# Symmetry in the Language of Gene Expression: A Survey of Gene Promoter Networks in Multiple Bacterial Species and Non-σ Regulons

^{*}

## Abstract

**:**

_{B}= ~1.7) was close to that expected of a diffusion limited aggregation process, confirming prior predictions as to a possible mechanism for development of this structure.

## 1. Introduction

## 2. Materials and Methods

#### 2.1. Predicted Promoters

#### 2.2. GPNs and Thresholding

_{ij}) were evaluated as the number of bp shared. These weighted edge values were used to form the adjacency matrix,

**A**. A network or graph G was generated based on the matrix

**A**(see Supplementary Figure 1). Networks were visualized using Pajek [51,52], a program used to work with large networks. Projections were rendered with the Kamada and Kawai [53] algorithm.

#### 2.3. Assessment of Fractal Structure

_{B}), or shortest path length between nodes, each node is colored in a fashion such that neighbors of like color are no further away than the current box length. Then the network is renormalized by collapsing adjacent nodes into a single node if they share the same color (see Supplementary Figure 3). This enforces the graph coloring rule that no two adjacent nodes can share the same color. The value N

_{B}then gives the minimum number of boxes of length l

_{B}required to cover the graph of N

_{B}nodes, and is equal to the graph size (node count) following renormalization. Considering a range of box lengths, a plot of l

_{B}versus N

_{B}on a log-log scale will be linear for networks with a fractal topology (see Supplementary Figure 3). On a normalized series of graphs with minimum size N, the fractal dimension d

_{B}is obtained from linear regression of the log-log transformation of the general scaling relation:

^{2}

_{d}) was used to assess the fit of the renormalization data to this fractal model.

#### 2.4. Information Entropy

_{b,l}and is calculated across the set of promoter sequences within a GPN or regulon. R

_{Sequence}represents the amount of information present at position l, and is calculated as the observed uncertainty minus the maximum possible uncertainty (2) under a 2-bit system:

_{RMean}denotes the arithmetic mean of R

_{Sequence}(l) across the l positions in the promoter footprint. We used the entropy calculator from the HCV database website [60] maintained by the Los Alamos National Laboratory to obtain summary estimates of R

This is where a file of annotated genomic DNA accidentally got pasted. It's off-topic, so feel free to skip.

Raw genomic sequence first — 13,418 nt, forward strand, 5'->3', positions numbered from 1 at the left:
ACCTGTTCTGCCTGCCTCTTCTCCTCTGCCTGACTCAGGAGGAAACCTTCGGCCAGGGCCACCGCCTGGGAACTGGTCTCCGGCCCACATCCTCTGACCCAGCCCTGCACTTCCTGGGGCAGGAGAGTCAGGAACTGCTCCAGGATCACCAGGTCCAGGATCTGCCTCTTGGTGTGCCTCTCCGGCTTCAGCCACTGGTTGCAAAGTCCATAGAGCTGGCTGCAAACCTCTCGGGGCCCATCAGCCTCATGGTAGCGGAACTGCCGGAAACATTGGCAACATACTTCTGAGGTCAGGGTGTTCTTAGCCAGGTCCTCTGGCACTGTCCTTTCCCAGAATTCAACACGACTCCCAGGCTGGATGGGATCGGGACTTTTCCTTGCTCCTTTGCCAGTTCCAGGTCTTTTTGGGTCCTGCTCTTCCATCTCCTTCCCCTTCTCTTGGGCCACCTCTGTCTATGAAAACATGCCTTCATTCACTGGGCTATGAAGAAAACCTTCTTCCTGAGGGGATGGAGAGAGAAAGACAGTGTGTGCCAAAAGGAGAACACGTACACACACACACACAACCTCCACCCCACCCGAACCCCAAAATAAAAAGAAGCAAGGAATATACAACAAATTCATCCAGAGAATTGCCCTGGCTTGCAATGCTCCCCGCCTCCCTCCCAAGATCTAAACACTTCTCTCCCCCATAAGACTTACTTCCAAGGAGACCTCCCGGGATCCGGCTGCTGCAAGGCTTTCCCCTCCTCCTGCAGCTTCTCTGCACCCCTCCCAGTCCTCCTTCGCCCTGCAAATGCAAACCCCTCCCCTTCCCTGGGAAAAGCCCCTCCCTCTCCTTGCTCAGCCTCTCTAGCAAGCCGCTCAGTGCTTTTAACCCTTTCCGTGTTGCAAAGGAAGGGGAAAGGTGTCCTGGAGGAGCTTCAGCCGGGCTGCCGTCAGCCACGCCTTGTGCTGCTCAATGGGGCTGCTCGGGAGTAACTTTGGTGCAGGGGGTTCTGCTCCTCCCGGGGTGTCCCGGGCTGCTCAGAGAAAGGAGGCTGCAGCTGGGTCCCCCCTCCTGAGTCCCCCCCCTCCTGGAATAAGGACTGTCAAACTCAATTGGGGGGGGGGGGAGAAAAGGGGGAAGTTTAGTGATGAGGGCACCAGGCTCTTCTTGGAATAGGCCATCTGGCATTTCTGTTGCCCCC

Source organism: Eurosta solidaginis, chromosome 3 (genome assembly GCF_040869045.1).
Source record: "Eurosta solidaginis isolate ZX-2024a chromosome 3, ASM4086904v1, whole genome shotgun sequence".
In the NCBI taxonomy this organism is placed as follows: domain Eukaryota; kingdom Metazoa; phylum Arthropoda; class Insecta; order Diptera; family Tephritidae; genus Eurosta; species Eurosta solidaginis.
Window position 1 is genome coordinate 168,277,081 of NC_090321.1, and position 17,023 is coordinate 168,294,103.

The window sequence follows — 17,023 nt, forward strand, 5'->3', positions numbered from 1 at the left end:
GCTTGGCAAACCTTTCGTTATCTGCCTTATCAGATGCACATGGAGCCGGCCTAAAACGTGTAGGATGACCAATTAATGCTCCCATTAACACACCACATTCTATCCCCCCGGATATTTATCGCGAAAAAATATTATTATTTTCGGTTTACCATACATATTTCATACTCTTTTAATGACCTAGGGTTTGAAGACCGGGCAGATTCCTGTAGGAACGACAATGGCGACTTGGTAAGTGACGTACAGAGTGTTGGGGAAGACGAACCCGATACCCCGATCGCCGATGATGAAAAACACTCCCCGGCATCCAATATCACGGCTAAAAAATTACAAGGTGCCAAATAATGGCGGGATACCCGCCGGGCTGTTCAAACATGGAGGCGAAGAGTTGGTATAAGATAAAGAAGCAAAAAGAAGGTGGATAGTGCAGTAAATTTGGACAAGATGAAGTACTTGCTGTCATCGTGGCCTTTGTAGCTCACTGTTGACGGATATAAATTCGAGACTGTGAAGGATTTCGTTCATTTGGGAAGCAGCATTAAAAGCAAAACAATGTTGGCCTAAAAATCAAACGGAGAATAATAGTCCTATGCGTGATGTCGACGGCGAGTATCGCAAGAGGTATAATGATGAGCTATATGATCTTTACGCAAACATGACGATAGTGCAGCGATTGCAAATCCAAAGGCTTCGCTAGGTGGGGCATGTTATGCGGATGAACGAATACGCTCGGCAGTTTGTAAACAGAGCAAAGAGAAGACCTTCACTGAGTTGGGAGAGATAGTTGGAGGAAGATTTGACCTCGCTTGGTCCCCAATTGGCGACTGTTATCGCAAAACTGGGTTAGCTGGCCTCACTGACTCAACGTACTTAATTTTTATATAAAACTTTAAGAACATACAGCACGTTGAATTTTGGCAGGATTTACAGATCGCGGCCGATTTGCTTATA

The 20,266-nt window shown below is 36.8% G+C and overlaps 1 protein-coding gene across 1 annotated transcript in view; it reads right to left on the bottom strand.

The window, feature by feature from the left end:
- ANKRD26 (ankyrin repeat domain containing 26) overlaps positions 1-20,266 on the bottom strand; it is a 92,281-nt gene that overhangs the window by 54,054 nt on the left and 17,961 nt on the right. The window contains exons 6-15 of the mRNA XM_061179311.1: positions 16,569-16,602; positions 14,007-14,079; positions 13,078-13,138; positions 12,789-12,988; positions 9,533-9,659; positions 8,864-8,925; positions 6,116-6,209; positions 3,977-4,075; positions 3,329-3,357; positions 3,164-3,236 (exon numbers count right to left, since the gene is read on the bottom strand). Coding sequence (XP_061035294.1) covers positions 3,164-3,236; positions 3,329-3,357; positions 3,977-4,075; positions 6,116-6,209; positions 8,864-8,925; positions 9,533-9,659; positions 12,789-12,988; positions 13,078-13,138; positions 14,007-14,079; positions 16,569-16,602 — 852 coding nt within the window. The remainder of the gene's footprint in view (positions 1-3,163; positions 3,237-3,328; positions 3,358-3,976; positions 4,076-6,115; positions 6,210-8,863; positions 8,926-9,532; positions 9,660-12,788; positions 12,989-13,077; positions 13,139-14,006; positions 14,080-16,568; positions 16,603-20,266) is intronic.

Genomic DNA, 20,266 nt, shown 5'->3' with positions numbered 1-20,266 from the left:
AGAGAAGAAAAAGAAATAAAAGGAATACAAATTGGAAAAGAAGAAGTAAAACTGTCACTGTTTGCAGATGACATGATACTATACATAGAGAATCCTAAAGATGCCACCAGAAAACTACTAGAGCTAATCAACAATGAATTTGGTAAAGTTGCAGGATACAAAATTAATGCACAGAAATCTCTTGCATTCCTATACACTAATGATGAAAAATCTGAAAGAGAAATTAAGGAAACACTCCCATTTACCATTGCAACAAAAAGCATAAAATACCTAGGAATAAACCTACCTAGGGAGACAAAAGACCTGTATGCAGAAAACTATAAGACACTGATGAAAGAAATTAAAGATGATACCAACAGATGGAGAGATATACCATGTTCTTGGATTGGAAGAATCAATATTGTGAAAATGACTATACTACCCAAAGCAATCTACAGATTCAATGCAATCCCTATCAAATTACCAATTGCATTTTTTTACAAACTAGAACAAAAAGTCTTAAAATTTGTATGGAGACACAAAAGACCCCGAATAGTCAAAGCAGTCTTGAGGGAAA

_{Sequence}for each regulon, and WebLogo [61] to obtain figures of the sequence logos [59].

#### 2.5. Footprint Size, Information Entropy, and Fractal Dimension

_{RMean}), and fractal dimension (d

_{B}) using regression. MATLAB (The MathWorks Inc., Natick, MA, USA) was used to fit the linear model Y = βX + A + ε in which x and y were the independent and dependent variables, respectively. All three pair-wise relationships were explored, separately, given the three parameters F, I

_{RMean}, and d

_{B}. We examined relationships in which neither variable was transformed and in which both variables were log

_{10}-transformed; a linear fit in the latter circumstance indicates a power-law relationship, and this type of association has been found among numerous genome properties [4]. The fit was judged by the coefficient of determination (R

^{2}), and the corresponding correlation coefficient (r) is also reported.

## 3. Results

#### 3.1. Visual Pattern

#### 3.2. Fractal Dimensions

_{B}, Table 1). The average fractal dimension was d

_{B}= 2.118. The lowest observed was d

_{B}= 1.534 (Figure 1M) for a long linear symmetry; the highest observed was d

_{B}= 3.415 (Figure 1J) for a highly dense network. The fit of the fractal relationship was generally high for these (R

^{2}

_{d}= 0.906–0.978).

#### 3.3. Footprint Symmetry and Information Entropy

_{6})TCAC-3’ and complementary strand 3’-CACT(n

_{6})AGTG-5’.

_{RMean}, ranged between 0.927 (Fur) and 1.557 (−35 box of AlgU).

#### 3.4. Scaling of Footprint Size, Information (I_{RMean}), and Fractal Dimension

_{B}) scaled negatively with footprint size (F) (Figure 2 and Figure 3; Table 2). The power-law relationship (log-log transformation) was strongest (R

^{2}= 0.569) and significant (P = 0.002). The relation can be seen in Figure 2 in that the sequences near the base are generally longer than near the top. The smallest footprints ranged in size from 9–13 bp and displayed the highest fractal dimensions (group mean d

_{B}= 2.937), and these were topologically densest, containing numerous edges between very similar promoters (Figure 1). This contrasted with the larger footprint GPNs which generally had lower fractal dimensions (group mean d

_{B}= 1.790) and a greater likelihood of visually evident bilateral or radial symmetry.

_{RMean}) also scaled negatively with footprint size (Figure 2 and Figure 3; Table 2). Again, the power-law relationship gave the best and significant fit (R

^{2}= 0.795; P = 0.001). The relationship can be seen in Figure 2 whereby the smaller promoter motifs tend to have greater sequence conservation overall.

## 4. Discussion

_{B}) implies the rate at which the network changes in size (log

_{10}of the number of nodes) with each change of box length (log

_{10}of the relevant scale in number of edges). Thus a GPN with d

_{B}= 3.0 (i.e., line with slope = −3.0) drops in size much more quickly as box length is increased compared to one with d

_{B}= 2.0. Those with d